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Pruitt's Fiery Letter Raises Hackles

Ken Pruitt

The liberal-baiting fundraising appeal by the designated next Senate leader threatens the body's collegiality, say some Democrats.

Published January 27, 2006
By STEVE BOUSQUET, Times Staff Writer
St. Petersburg Times

TALLAHASSEE - State Sen. Ken Pruitt, a Port St. Lucie Republican poised to become Senate president in the fall, has set off a furor with a party fundraising letter that accuses "liberal judges, the radical ACLU and the anti-God left" of assaulting the Pledge of Allegiance and the Boy Scouts.

The Republican Party of Florida paid for the letter, but the letterhead names Pruitt as "chairman, Florida Senate Rules Committee," and in the letter he says: "I have a lot of influence over what bills are voted on."

Pruitt cited a California federal judge who ruled last year that reciting the pledge in public schools is unconstitutional because it includes the words "under God." And he told Republicans that liberals are using civil rights laws to prevent Boy Scouts from meeting in public buildings and parks.

The letter asks recipients to mail copies of an "emergency petition" to the Senate to "save the Boy Scouts and the Pledge of Allegiance from being outlawed by liberal Florida judges."

"Part of my purpose with this bill is to force liberals in the Florida Senate to take a stand one way or the other," Pruitt writes.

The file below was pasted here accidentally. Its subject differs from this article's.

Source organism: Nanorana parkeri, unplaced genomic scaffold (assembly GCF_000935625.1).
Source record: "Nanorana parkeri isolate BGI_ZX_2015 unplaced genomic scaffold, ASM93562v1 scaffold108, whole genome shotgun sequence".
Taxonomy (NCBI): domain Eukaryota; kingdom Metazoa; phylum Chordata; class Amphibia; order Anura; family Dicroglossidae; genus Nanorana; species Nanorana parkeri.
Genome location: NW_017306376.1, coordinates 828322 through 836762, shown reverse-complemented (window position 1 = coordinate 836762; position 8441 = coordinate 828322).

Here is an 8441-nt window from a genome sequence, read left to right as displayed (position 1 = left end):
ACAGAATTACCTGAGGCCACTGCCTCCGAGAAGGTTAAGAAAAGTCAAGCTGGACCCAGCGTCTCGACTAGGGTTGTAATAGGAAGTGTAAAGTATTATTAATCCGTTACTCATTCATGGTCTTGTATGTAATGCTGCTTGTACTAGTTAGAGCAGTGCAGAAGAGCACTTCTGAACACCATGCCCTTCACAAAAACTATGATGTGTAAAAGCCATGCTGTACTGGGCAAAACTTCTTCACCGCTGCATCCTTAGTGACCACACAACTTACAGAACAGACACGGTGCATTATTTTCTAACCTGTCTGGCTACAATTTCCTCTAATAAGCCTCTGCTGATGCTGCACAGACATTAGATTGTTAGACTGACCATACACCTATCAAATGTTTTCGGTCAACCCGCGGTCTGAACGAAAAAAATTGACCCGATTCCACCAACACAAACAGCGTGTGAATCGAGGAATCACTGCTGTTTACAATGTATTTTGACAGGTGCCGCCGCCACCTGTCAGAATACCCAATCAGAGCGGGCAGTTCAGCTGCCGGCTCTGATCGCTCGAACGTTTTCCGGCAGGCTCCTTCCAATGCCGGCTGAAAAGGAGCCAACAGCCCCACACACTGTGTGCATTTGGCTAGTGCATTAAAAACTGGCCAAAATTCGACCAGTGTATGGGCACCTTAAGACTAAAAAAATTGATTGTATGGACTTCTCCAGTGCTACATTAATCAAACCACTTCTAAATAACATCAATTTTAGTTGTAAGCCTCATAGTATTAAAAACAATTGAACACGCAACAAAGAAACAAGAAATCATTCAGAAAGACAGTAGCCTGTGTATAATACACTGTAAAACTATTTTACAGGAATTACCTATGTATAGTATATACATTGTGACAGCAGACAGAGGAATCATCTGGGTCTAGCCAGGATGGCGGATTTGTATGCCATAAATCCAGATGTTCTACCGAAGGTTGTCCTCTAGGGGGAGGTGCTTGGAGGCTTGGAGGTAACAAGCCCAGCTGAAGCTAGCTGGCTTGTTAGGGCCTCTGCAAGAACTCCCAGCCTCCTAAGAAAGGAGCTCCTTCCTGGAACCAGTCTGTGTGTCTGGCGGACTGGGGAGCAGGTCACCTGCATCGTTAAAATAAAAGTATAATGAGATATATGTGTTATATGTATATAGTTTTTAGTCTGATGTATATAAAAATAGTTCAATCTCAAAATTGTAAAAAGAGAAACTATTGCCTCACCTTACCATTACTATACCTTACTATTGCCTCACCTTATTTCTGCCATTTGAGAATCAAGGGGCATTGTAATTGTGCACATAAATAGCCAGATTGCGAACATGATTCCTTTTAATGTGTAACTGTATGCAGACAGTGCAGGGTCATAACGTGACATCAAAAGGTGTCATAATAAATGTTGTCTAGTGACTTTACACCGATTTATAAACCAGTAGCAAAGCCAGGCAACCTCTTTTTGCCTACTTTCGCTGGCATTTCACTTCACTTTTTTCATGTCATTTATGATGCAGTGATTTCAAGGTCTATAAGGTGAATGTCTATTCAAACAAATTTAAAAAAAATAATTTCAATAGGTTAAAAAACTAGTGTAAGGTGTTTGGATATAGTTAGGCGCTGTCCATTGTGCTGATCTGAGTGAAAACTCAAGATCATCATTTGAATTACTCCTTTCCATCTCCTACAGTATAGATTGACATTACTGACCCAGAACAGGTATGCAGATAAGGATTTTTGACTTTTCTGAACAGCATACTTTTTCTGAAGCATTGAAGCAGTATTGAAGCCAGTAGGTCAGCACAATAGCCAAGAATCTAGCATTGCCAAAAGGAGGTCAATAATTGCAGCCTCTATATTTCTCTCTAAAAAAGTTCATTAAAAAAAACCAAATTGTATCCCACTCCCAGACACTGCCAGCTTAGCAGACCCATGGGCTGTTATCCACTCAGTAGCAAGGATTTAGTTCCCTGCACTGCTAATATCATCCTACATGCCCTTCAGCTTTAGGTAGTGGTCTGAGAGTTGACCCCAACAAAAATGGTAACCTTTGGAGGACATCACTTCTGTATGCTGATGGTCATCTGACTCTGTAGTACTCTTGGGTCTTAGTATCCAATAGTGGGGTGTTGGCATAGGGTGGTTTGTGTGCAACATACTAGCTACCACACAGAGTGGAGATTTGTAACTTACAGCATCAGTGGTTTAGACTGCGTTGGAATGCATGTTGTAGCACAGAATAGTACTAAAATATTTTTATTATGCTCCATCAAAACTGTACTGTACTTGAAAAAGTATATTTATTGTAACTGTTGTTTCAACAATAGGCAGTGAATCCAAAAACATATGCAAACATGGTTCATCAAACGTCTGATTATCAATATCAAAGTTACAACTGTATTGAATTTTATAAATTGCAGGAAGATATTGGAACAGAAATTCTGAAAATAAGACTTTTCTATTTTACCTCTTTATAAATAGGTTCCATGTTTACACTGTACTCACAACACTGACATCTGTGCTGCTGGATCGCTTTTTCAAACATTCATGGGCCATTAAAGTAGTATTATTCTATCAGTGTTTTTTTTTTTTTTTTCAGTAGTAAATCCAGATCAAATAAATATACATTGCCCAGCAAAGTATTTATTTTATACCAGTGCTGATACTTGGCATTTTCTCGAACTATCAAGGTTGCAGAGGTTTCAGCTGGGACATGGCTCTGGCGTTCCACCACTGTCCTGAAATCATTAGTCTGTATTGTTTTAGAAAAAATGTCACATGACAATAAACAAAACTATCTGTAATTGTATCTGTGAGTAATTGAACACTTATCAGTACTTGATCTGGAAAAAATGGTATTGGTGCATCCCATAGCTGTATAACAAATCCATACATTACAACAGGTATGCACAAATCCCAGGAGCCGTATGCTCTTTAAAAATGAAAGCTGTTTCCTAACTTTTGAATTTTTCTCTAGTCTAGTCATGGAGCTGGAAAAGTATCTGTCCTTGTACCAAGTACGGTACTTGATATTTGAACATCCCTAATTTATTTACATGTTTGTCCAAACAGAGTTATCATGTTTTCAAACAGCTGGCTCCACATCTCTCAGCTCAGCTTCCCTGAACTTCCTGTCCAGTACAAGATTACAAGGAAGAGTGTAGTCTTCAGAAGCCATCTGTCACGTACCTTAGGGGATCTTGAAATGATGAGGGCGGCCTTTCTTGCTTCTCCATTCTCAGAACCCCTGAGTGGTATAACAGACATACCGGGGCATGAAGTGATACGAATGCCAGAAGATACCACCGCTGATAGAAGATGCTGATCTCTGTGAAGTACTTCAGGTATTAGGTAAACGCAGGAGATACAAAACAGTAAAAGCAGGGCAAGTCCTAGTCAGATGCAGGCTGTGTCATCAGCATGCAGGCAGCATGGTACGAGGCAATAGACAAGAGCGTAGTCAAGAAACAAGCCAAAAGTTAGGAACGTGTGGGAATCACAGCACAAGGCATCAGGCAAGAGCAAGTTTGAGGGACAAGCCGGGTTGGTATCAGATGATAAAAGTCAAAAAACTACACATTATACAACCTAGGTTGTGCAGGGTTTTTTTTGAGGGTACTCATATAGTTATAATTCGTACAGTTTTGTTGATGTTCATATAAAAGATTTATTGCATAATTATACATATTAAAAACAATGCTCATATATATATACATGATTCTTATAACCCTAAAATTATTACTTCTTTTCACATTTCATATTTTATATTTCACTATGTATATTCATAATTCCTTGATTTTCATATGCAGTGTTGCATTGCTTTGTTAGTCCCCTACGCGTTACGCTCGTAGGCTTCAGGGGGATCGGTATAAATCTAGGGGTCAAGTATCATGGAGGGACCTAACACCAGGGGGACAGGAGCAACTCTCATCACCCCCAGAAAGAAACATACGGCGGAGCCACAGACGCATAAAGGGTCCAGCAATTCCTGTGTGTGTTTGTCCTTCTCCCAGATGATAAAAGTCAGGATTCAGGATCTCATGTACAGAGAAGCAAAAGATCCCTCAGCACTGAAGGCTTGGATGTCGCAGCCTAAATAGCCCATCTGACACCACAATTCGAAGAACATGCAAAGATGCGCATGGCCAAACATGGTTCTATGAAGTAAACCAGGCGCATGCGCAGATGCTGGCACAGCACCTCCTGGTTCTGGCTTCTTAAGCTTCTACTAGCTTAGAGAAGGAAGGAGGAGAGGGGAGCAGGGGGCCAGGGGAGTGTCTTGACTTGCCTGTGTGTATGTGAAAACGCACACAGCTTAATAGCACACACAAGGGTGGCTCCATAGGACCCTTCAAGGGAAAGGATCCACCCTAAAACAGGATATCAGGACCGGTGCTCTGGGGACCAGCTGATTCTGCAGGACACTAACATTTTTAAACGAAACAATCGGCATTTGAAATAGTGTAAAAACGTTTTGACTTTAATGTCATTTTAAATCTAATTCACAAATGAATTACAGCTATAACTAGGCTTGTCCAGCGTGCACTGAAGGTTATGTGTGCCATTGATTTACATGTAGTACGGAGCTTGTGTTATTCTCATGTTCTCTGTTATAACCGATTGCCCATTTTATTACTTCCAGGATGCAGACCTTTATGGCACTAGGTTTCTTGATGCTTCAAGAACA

Sen. Mike Fasano, R-New Port Richey, has filed a bill to require that the Pledge of Allegiance be recited in schools, but no Senate legislation has been filed to protect the Boy Scouts.

An ethics law expert, Mark Herron, said Pruitt could face ethics problems and a possible Senate rules violation if it is found he used his office to solicit contributions.

Herron, who advises Democrats, said the ethics code bars an official from using his position in a corrupt manner to secure a benefit for himself and others, and Senate rules require senators to "maintain the integrity and responsibility" of the office.

Senate President Tom Lee was not aware of Pruitt's letter before it went out.

Pruitt, 48, was a conservative firebrand a decade ago in the House, but as a senator he became a fierce supporter of tax reform, including eliminating millions in sales tax breaks for businesses.

He has been one of the Senate's most popular members. When designated the next Senate president last month, Pruitt struck a conciliatory tone and highlighted the diversity of senators' backgrounds and philosophies.

Democrats said the strident tone of Pruitt's letter threatens to unravel the collegiality in the clubby, 40-member body as an election year gets under way.

"What the hell has happened to this guy?" said Sen. Walter "Skip" Campbell, D-Fort Lauderdale. "This is not the Ken Pruitt that I knew. . . . I think Pruitt has just lost it."

In an interview, Pruitt said: "I don't regret any of it. . . . I feel very strongly about this issue."

Pruitt's letter asked Republicans to mail campaign donations to the West Palm Beach office of Randy Nielsen, a political strategist who has worked with Pruitt on many campaigns.

Democratic Party chairwoman Karen Thurman called on the Senate to consider formally censuring Pruitt for the letter. She noted that Democratic Sen. Mandy Dawson of Fort Lauderdale was censured last year for soliciting funds from lobbyists for a trade mission to Africa.

"The GOP culture of corruption that has poisoned the atmosphere of Capitol Hill is being cultivated here in Tallahassee," Thurman said.

Steve Bousquet can be reached at bousquet@sptimes.com or 850 224-7263.



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